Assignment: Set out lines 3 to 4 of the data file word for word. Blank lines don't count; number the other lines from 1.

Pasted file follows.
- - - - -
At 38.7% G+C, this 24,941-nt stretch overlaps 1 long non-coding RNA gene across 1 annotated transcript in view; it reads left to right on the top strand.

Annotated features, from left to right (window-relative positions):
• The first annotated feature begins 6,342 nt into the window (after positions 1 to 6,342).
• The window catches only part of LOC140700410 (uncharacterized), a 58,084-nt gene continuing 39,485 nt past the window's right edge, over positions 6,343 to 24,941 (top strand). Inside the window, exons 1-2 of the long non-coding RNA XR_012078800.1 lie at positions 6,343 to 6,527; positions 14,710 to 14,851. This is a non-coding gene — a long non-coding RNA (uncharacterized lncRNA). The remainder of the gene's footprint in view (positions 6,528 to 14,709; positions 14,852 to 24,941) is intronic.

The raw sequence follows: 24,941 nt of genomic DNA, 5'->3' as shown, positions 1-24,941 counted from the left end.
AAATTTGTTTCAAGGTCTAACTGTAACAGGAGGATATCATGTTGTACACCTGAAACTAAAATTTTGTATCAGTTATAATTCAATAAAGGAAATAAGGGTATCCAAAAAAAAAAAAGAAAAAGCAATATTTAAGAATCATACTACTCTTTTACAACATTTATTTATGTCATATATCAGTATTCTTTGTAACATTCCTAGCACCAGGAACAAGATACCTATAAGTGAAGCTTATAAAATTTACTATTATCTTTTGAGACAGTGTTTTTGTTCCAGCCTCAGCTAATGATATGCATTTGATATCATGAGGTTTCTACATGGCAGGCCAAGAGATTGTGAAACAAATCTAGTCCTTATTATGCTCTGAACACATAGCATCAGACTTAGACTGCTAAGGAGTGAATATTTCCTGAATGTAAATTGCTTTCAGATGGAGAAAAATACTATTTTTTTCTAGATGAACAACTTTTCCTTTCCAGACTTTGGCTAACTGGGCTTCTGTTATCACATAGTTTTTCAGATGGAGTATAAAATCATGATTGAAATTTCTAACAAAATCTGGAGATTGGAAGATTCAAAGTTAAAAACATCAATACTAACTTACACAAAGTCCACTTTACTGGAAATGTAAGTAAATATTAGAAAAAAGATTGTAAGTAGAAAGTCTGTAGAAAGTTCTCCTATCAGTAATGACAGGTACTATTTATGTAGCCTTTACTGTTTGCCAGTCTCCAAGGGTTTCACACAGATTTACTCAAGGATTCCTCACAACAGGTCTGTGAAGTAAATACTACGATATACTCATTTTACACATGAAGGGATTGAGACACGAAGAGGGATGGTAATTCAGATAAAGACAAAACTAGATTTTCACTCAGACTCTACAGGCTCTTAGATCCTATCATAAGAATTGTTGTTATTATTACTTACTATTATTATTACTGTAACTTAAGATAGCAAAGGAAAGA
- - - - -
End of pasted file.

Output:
• The first annotated feature begins 6,342 nt into the window (after positions 1 to 6,342).
• The window catches only part of LOC140700410 (uncharacterized), a 58,084-nt gene continuing 39,485 nt past the window's right edge, over positions 6,343 to 24,941 (top strand). Inside the window, exons 1-2 of the long non-coding RNA XR_012078800.1 lie at positions 6,343 to 6,527; positions 14,710 to 14,851. This is a non-coding gene — a long non-coding RNA (uncharacterized lncRNA). The remainder of the gene's footprint in view (positions 6,528 to 14,709; positions 14,852 to 24,941) is intronic.